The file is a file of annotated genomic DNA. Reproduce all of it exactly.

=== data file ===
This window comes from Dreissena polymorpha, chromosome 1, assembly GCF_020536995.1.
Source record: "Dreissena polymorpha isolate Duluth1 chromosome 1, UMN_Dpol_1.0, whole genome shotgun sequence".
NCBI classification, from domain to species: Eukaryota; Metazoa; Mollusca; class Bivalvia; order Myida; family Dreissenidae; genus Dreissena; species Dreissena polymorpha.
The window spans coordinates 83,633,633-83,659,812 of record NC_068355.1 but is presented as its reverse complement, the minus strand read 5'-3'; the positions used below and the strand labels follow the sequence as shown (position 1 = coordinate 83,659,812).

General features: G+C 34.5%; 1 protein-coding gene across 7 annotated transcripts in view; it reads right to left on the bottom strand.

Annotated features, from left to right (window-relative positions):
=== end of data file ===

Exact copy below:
This window comes from Dreissena polymorpha, chromosome 1, assembly GCF_020536995.1.
Source record: "Dreissena polymorpha isolate Duluth1 chromosome 1, UMN_Dpol_1.0, whole genome shotgun sequence".
NCBI classification, from domain to species: Eukaryota; Metazoa; Mollusca; class Bivalvia; order Myida; family Dreissenidae; genus Dreissena; species Dreissena polymorpha.
The window spans coordinates 83,633,633-83,659,812 of record NC_068355.1 but is presented as its reverse complement, the minus strand read 5'-3'; the positions used below and the strand labels follow the sequence as shown (position 1 = coordinate 83,659,812).

General features: G+C 34.5%; 1 protein-coding gene across 7 annotated transcripts in view; it reads right to left on the bottom strand.

Annotated features, from left to right (window-relative positions):